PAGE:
ArticlePDF Available

Saw Palmetto Extract Laboratory Guidance Document

Authors:

Abstract and Figures

There is documented evidence of the adulteration of saw palmetto fruit extracts with a number of vegetable oils, such as canola (Brassica napus ssp. napus, Brassicaceae), coconut (Cocos nucifera, Arecaceae), olive (Olea europaea, Oleaceae), palm (Elaeis guineensis, Arecaceae), peanut (Arachis hypogaea, Fabaceae), and sunflower (Helianthus annuus, Asteraceae) oils. The partial or complete substitution of saw palmetto fruit extracts with mixtures of fatty acids of animal origin was first documented in 2018, and seems particularly common in materials sold as saw palmetto originating from China. This Laboratory Guidance Document (LGD) presents a review of the various analytical technologies used to differentiate between authentic saw palmetto extracts and ingredients containing adulterating materials.
Content may be subject to copyright.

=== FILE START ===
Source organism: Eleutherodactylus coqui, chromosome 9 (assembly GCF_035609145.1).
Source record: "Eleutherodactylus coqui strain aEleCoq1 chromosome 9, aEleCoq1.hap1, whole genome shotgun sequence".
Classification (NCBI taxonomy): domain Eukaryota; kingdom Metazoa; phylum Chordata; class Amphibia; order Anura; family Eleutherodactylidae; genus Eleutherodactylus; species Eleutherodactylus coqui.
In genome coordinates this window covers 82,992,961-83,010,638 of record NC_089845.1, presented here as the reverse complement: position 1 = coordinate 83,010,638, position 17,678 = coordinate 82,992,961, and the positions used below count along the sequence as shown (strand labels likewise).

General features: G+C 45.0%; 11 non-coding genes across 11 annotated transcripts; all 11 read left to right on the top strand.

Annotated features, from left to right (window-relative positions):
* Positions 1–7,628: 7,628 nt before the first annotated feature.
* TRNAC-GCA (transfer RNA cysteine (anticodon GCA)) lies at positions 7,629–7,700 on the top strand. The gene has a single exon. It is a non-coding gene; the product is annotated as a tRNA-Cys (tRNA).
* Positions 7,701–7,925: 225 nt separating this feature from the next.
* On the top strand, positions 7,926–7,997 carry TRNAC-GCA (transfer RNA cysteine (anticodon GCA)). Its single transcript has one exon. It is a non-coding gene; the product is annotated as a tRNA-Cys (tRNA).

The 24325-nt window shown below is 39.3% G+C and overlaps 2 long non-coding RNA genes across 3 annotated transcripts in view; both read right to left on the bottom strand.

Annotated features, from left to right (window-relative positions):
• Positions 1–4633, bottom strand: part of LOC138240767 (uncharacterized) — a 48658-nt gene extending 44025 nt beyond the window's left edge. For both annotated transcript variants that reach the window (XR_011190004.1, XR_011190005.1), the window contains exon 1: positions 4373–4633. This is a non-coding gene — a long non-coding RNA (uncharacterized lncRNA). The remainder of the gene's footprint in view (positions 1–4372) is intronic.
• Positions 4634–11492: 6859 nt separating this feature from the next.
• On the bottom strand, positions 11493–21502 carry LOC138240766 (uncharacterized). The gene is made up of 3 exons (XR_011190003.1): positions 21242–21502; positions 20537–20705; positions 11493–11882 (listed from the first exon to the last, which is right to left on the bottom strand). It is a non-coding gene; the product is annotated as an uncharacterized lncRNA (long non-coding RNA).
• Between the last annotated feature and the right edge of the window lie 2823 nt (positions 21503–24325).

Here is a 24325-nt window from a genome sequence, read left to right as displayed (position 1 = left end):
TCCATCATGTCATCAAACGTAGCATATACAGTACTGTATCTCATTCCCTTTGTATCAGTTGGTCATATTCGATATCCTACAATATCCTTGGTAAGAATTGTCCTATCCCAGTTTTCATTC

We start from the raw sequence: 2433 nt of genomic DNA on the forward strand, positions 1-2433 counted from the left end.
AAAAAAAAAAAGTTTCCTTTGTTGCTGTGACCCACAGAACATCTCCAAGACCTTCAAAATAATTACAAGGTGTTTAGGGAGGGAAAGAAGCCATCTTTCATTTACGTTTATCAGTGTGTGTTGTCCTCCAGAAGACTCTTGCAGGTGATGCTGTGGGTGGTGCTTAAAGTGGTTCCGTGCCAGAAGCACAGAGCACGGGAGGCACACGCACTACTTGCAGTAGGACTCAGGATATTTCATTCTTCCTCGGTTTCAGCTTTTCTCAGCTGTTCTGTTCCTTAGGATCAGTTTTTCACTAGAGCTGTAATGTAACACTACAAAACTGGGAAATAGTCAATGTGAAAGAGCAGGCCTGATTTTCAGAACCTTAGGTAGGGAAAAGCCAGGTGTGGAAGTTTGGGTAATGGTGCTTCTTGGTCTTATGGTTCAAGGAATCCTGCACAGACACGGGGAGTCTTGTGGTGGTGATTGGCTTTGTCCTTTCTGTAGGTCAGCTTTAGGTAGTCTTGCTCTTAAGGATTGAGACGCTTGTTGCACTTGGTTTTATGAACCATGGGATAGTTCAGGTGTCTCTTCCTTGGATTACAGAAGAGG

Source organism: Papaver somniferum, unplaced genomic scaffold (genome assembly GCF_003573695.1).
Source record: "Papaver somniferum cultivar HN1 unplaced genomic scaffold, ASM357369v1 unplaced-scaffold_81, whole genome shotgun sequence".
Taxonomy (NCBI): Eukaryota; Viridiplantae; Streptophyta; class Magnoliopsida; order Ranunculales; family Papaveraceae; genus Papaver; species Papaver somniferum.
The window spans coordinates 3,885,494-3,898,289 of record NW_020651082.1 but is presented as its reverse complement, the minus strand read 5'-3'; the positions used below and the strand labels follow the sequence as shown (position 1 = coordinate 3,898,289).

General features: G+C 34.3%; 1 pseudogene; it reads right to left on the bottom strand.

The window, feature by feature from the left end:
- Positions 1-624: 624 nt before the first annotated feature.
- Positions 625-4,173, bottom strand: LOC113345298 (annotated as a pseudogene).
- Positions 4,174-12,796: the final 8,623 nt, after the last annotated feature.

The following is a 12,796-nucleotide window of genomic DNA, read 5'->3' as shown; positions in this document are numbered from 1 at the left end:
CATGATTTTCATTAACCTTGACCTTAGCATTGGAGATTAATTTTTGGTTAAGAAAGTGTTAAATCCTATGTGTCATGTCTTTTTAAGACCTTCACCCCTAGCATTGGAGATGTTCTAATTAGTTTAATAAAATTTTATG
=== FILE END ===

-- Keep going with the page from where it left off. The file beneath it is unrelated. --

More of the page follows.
1 Saw Palmetto Extract - Laboratory Guidance Document 2019 www.botanicaladulterants.org
Keywords: Adulteration, animal fatty acids, canola oil, coconut oil, palm oil, saw palmetto, Serenoa repens, sunflower oil,
vegetable oil
Citation (JAMA) style: Gafner S. Saw palmetto extract laboratory guidance document. Austin, TX: ABC-AHP-NCNPR
Botanical Adulterants Prevention Program. 2019.
1. Purpose
There is documented evidence of the adulteration of saw palmetto fruit extracts with a number of vegetable oils, such
as canola (Brassica napus ssp. napus, Brassicaceae), coconut (Cocos nucifera, Arecaceae), olive (Olea europaea, Oleaceae),
palm (Elaeis guineensis, Arecaceae), peanut (Arachis hypogaea, Fabaceae), and sunflower (Helianthus annuus, Asteraceae)
oils. The partial or complete substitution of saw palmetto fruit extracts with mixtures of fatty acids of animal origin was
first documented in 2018,1 and seems particularly common in materials sold as saw palmetto originating from China.
This Laboratory Guidance Document (LGD) presents a review of the various analytical technologies used to differentiate
between authentic saw palmetto extracts and ingredients containing adulterating materials. This document can be used in